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Samsung in hot water down under

by on04 July 2019


You can't swim with them you drongos

Australia’s consumer watch-dingo has come to the raw prawn and sued Samsung’s Aussie unit for misleading consumers by promoting water-resistant Galaxy smartphones as suitable to use in swimming pools and the surf.

The world’s largest smartphone maker did not know or sufficiently test the effects of pool or saltwater exposure on its phones when ads showed them fully submerged, the Australian Competition and Consumer Commission (ACCC) lawsuit says.

The case is the first filed by a major regulator and could result in multi-million dollar fines. It centers on more than 300 advertisements in which Samsung showed its Galaxy phones being used at the bottom of swimming pools and in the ocean.

“The ACCC alleges Samsung’s advertisements falsely and misleadingly represented Galaxy phones would be suitable for use in, or for exposure to, all types of water ... when this was not the case”, ACCC Chairman Rod Sims said in a statement on Thursday.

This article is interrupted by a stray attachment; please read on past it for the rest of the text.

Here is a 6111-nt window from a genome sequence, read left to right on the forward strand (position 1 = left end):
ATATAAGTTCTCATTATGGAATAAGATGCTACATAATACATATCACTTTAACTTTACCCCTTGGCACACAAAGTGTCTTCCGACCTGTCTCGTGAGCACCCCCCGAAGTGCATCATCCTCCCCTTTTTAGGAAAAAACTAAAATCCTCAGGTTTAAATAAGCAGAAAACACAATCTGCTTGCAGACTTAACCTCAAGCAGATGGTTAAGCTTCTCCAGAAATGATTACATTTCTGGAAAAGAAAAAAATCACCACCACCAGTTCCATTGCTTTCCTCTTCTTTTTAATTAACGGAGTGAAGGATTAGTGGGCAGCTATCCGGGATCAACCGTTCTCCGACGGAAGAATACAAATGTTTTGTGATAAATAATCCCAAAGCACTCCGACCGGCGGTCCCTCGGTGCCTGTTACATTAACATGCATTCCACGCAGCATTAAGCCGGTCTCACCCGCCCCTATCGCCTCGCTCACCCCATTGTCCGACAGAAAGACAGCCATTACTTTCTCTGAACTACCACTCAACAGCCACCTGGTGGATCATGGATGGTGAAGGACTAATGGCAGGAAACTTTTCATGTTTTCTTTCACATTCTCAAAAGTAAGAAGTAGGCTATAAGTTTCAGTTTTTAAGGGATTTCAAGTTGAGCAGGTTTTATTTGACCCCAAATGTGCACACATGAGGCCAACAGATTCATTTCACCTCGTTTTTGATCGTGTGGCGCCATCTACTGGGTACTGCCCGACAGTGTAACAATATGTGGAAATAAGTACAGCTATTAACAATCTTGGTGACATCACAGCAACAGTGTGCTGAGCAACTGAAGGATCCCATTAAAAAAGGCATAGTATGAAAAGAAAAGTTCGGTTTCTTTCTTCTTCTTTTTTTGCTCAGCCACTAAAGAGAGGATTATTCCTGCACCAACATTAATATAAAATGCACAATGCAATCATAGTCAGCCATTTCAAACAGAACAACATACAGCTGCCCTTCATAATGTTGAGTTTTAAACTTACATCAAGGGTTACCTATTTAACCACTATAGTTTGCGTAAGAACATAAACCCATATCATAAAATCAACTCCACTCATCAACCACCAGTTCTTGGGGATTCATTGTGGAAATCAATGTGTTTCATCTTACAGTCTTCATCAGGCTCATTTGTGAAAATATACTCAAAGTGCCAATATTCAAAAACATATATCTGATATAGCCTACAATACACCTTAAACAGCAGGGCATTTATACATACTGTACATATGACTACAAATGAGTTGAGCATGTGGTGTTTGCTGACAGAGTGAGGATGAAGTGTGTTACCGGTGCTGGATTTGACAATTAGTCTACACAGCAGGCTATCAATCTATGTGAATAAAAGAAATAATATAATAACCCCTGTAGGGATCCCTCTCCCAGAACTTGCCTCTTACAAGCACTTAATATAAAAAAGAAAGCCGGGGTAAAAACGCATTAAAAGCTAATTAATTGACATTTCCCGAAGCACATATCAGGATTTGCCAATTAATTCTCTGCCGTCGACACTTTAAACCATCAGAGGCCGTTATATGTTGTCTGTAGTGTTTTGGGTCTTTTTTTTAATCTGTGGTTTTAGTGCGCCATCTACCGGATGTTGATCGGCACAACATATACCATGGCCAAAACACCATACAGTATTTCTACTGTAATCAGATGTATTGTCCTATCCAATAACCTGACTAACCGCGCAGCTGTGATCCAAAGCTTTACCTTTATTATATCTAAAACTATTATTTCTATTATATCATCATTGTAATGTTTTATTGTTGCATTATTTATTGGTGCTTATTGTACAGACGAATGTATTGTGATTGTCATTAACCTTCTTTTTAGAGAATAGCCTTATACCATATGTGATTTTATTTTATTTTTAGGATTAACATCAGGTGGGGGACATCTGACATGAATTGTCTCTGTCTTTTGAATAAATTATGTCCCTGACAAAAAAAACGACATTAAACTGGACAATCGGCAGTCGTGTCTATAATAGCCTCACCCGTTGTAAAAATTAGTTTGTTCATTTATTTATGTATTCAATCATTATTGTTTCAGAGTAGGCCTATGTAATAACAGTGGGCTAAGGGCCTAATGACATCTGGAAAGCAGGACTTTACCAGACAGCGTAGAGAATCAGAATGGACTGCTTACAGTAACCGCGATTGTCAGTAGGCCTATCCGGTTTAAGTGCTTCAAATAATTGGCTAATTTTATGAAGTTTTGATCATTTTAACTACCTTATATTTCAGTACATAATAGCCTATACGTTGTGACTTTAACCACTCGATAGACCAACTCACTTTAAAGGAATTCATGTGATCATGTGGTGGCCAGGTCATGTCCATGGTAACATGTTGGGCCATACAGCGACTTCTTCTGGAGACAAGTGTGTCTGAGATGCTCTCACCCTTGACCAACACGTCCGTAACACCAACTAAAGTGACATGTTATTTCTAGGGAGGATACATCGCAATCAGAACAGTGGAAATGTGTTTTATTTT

Samsung said it stood by its advertising, complied with Australian law and would defend the case.

The South Korean electronics giant has spent heavily on advertising to rebuild public faith in its premium smartphones following the costly recall of its fire-prone Galaxy Note 7 devices in 2016. Now it appears that they might have a water problem.

Some consumers damaged their phones when exposing them to water and Samsung had refused to honor warranty claims, the ACCC said in the lawsuit, though Samsung said it complied with all of its warranty obligations under Australian law.

The regulator said Samsung’s advice to some Galaxy model users that the phones were not suitable for beach or pool use suggested the firm considered water could cause damage.

“Samsung showed the Galaxy phones used in situations they shouldn’t be to attract customers”, Sims said.

“Samsung’s advertisements, we believe, denied consumers an informed choice and gave Samsung an unfair competitive advantage.”

The ACCC alleges law breaches occurred in more than 300 advertisements. If proven, each breach after 1 Sept. 2018 can attract a fine of up to US $7 million, triple the benefit of the conduct or as much as 10 percent of annual turnover.

 

Last modified on 05 July 2019
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